For International Women's Day we spoke with Associate Professor Inès Moreno de Barreda to explore what led to her career in Economics, and what she thought could be improved upon to welcome more women into the field of Economics.
What led you to a career in Economics?
I’ve always loved problem solving and maths. However, as I advanced in my (5 years) undergrad in maths I missed being able to discuss with my family and friends whatever I was learning. After working in a risk consultancy firm for a couple of years I really wanted to come back to academia. I spent one year at the UAB a as a research assistant to the micro theory group and I just loved it. Jordi Massó introduced me to the Kidney matching problem, to strategy-proof social choice functions and stable coalition problems. It really opened my eyes and I decided to do a PhD in economics.
Why aren’t there many women in the field of Economics?
There might be a misperception of what economics is. Students have little exposure to what we do in economics by the time they have to choose what to pursue at university. Economics might be seen as synonym to finance, money, markets, taxes and unemployment. These topics are not the most inviting and appealing to female students. Topics such as development, inequality, behavioural economics, experiments and even mechanisms design (which is what attracted me to economics) are maybe less salient to 16-18 years old students.
What motivates you in your work?
The best moment by far is when I am deep into a project and something that wasn’t clear suddenly becomes transparent. This might be because I manage to complete an argument in a proof, or because I find a counter example of something that I thought was satisfied but I wasn’t managing to prove. The feeling of a clear understanding of something that wasn’t known is really amazing. Unfortunately it doesn’t happen very often.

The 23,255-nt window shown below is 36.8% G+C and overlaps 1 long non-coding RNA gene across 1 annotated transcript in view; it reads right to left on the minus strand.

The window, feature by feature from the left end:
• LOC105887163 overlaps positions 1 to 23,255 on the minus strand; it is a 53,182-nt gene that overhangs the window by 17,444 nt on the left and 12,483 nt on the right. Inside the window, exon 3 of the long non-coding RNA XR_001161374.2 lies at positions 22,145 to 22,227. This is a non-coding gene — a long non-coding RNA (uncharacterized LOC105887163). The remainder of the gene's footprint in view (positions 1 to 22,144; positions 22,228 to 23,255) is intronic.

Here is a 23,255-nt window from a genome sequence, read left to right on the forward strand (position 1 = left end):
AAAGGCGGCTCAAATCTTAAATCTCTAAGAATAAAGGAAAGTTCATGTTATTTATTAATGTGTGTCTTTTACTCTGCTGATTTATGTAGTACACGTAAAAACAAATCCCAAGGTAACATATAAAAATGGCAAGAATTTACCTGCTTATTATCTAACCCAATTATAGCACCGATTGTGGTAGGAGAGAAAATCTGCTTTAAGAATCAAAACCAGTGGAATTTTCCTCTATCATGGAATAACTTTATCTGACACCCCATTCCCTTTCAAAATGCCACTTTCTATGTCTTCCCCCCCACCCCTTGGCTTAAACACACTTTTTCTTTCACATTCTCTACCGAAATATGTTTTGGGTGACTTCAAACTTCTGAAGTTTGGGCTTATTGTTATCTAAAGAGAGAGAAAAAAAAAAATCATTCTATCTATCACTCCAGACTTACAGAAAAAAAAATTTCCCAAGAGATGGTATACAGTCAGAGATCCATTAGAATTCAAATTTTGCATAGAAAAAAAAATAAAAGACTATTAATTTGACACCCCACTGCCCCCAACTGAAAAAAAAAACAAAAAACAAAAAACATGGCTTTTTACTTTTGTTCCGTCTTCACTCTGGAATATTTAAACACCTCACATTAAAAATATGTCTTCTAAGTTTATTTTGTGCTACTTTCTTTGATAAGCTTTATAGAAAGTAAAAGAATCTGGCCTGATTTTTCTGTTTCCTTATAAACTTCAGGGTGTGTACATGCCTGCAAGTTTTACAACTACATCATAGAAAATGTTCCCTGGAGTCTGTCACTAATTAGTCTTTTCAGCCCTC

What do we need to change for women to take up space in the field of Economics?
A higher proportion of females than males drop at every single stage of the economics careers… so there is plenty to do. We should attract more female undergraduates, maybe by making economic topics that attract more women more salient in the wider community. Then, we should analyse why a lower proportion of female students decide to undertake graduate studies. Is it cultural? How could we make it more exciting and attractive to women? Then there is the issue of the economics research environment being a bit intimidating to women. We should have zero tolerance for any behaviour that would put anyone in an uncomfortable position. How can we make economics more welcoming? Finally, there is the issue of progression in a research career and the difficulty to combine it with the starting of a family. How could we help to alleviate this trade-off? The thing is, only around 20% of economic academics are female… so we are losing a lot of potential. This is a shame.
What has the last year taught you?
Last year with the pandemic, school closures, online teaching, concerns about the wellbeing of students and family, has been particularly challenging. It has been a year of priorities. There are many things that I haven’t been able to do. But that’s fine. And maybe that is what this year has taught me. To put things into perspective.